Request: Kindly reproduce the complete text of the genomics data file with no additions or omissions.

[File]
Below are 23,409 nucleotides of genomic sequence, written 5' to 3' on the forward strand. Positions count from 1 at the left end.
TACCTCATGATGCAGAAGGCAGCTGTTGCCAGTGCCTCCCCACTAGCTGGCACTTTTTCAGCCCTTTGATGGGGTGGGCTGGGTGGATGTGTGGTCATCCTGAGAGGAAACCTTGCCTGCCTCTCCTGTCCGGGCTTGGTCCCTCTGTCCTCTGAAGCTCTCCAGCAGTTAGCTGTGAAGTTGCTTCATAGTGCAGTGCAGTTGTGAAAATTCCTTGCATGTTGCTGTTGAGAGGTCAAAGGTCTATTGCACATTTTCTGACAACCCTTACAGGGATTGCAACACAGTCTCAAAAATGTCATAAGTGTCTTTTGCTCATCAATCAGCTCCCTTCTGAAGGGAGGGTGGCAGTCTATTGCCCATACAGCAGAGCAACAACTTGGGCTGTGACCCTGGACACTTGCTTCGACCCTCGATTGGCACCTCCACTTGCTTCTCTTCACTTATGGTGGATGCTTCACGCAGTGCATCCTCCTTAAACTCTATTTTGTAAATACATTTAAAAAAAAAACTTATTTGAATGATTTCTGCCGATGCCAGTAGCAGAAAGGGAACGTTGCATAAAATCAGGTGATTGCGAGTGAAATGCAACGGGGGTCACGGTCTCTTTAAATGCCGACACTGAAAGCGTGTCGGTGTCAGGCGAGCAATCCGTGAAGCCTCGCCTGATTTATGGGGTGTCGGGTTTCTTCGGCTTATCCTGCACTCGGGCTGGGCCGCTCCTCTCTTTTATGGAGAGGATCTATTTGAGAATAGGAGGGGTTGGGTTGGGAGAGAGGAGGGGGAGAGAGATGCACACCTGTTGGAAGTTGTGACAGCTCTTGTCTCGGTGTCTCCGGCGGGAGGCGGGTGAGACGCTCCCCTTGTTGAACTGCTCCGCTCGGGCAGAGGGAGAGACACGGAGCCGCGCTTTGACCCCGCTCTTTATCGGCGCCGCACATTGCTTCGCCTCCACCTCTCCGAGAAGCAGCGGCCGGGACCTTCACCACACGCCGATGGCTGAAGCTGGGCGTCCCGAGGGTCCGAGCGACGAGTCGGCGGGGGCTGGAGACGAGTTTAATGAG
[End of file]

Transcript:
Below are 23,409 nucleotides of genomic sequence, written 5' to 3' on the forward strand. Positions count from 1 at the left end.
TACCTCATGATGCAGAAGGCAGCTGTTGCCAGTGCCTCCCCACTAGCTGGCACTTTTTCAGCCCTTTGATGGGGTGGGCTGGGTGGATGTGTGGTCATCCTGAGAGGAAACCTTGCCTGCCTCTCCTGTCCGGGCTTGGTCCCTCTGTCCTCTGAAGCTCTCCAGCAGTTAGCTGTGAAGTTGCTTCATAGTGCAGTGCAGTTGTGAAAATTCCTTGCATGTTGCTGTTGAGAGGTCAAAGGTCTATTGCACATTTTCTGACAACCCTTACAGGGATTGCAACACAGTCTCAAAAATGTCATAAGTGTCTTTTGCTCATCAATCAGCTCCCTTCTGAAGGGAGGGTGGCAGTCTATTGCCCATACAGCAGAGCAACAACTTGGGCTGTGACCCTGGACACTTGCTTCGACCCTCGATTGGCACCTCCACTTGCTTCTCTTCACTTATGGTGGATGCTTCACGCAGTGCATCCTCCTTAAACTCTATTTTGTAAATACATTTAAAAAAAAAACTTATTTGAATGATTTCTGCCGATGCCAGTAGCAGAAAGGGAACGTTGCATAAAATCAGGTGATTGCGAGTGAAATGCAACGGGGGTCACGGTCTCTTTAAATGCCGACACTGAAAGCGTGTCGGTGTCAGGCGAGCAATCCGTGAAGCCTCGCCTGATTTATGGGGTGTCGGGTTTCTTCGGCTTATCCTGCACTCGGGCTGGGCCGCTCCTCTCTTTTATGGAGAGGATCTATTTGAGAATAGGAGGGGTTGGGTTGGGAGAGAGGAGGGGGAGAGAGATGCACACCTGTTGGAAGTTGTGACAGCTCTTGTCTCGGTGTCTCCGGCGGGAGGCGGGTGAGACGCTCCCCTTGTTGAACTGCTCCGCTCGGGCAGAGGGAGAGACACGGAGCCGCGCTTTGACCCCGCTCTTTATCGGCGCCGCACATTGCTTCGCCTCCACCTCTCCGAGAAGCAGCGGCCGGGACCTTCACCACACGCCGATGGCTGAAGCTGGGCGTCCCGAGGGTCCGAGCGACGAGTCGGCGGGGGCTGGAGACGAGTTTAATGAG